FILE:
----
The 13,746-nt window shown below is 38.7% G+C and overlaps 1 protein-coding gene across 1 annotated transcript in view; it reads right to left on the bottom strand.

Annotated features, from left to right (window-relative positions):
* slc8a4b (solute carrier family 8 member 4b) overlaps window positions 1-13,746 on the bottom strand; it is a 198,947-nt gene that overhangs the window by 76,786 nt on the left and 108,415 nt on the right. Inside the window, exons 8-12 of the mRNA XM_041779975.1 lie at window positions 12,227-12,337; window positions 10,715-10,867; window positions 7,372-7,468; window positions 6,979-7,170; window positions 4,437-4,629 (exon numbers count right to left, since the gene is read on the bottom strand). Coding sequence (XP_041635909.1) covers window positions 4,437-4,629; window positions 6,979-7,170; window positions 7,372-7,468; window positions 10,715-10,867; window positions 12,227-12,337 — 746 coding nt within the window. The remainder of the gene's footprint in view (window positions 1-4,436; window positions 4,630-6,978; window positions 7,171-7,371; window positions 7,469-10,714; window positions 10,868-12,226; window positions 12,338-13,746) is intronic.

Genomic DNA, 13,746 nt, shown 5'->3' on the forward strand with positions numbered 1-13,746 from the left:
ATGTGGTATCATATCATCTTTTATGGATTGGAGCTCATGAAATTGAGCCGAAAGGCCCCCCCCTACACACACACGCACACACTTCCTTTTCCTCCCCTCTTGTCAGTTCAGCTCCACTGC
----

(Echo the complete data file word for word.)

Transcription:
The 13,746-nt window shown below is 38.7% G+C and overlaps 1 protein-coding gene across 1 annotated transcript in view; it reads right to left on the bottom strand.

Annotated features, from left to right (window-relative positions):
* slc8a4b (solute carrier family 8 member 4b) overlaps window positions 1-13,746 on the bottom strand; it is a 198,947-nt gene that overhangs the window by 76,786 nt on the left and 108,415 nt on the right. Inside the window, exons 8-12 of the mRNA XM_041779975.1 lie at window positions 12,227-12,337; window positions 10,715-10,867; window positions 7,372-7,468; window positions 6,979-7,170; window positions 4,437-4,629 (exon numbers count right to left, since the gene is read on the bottom strand). Coding sequence (XP_041635909.1) covers window positions 4,437-4,629; window positions 6,979-7,170; window positions 7,372-7,468; window positions 10,715-10,867; window positions 12,227-12,337 — 746 coding nt within the window. The remainder of the gene's footprint in view (window positions 1-4,436; window positions 4,630-6,978; window positions 7,171-7,371; window positions 7,469-10,714; window positions 10,868-12,226; window positions 12,338-13,746) is intronic.

Genomic DNA, 13,746 nt, shown 5'->3' on the forward strand with positions numbered 1-13,746 from the left:
ATGTGGTATCATATCATCTTTTATGGATTGGAGCTCATGAAATTGAGCCGAAAGGCCCCCCCCTACACACACACGCACACACTTCCTTTTCCTCCCCTCTTGTCAGTTCAGCTCCACTGC